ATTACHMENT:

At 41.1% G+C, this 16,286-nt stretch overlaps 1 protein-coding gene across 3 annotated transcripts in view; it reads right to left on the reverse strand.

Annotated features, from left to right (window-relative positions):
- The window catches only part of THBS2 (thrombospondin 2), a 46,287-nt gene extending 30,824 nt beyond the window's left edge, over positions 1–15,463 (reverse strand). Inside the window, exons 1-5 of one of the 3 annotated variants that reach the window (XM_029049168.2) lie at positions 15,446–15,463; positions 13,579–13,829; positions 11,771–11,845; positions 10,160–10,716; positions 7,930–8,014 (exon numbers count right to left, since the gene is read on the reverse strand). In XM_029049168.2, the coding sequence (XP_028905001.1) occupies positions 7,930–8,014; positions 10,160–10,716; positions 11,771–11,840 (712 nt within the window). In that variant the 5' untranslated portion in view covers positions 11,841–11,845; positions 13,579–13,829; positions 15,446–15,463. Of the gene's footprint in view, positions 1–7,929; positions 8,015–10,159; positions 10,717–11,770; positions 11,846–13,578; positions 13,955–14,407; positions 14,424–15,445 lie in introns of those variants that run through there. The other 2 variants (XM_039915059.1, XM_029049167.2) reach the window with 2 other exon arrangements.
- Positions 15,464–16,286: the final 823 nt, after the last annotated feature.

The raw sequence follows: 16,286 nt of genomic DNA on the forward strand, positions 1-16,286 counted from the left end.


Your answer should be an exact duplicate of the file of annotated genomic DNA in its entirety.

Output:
At 41.1% G+C, this 16,286-nt stretch overlaps 1 protein-coding gene across 3 annotated transcripts in view; it reads right to left on the reverse strand.

Annotated features, from left to right (window-relative positions):
- The window catches only part of THBS2 (thrombospondin 2), a 46,287-nt gene extending 30,824 nt beyond the window's left edge, over positions 1–15,463 (reverse strand). Inside the window, exons 1-5 of one of the 3 annotated variants that reach the window (XM_029049168.2) lie at positions 15,446–15,463; positions 13,579–13,829; positions 11,771–11,845; positions 10,160–10,716; positions 7,930–8,014 (exon numbers count right to left, since the gene is read on the reverse strand). In XM_029049168.2, the coding sequence (XP_028905001.1) occupies positions 7,930–8,014; positions 10,160–10,716; positions 11,771–11,840 (712 nt within the window). In that variant the 5' untranslated portion in view covers positions 11,841–11,845; positions 13,579–13,829; positions 15,446–15,463. Of the gene's footprint in view, positions 1–7,929; positions 8,015–10,159; positions 10,717–11,770; positions 11,846–13,578; positions 13,955–14,407; positions 14,424–15,445 lie in introns of those variants that run through there. The other 2 variants (XM_039915059.1, XM_029049167.2) reach the window with 2 other exon arrangements.
- Positions 15,464–16,286: the final 823 nt, after the last annotated feature.

The raw sequence follows: 16,286 nt of genomic DNA on the forward strand, positions 1-16,286 counted from the left end.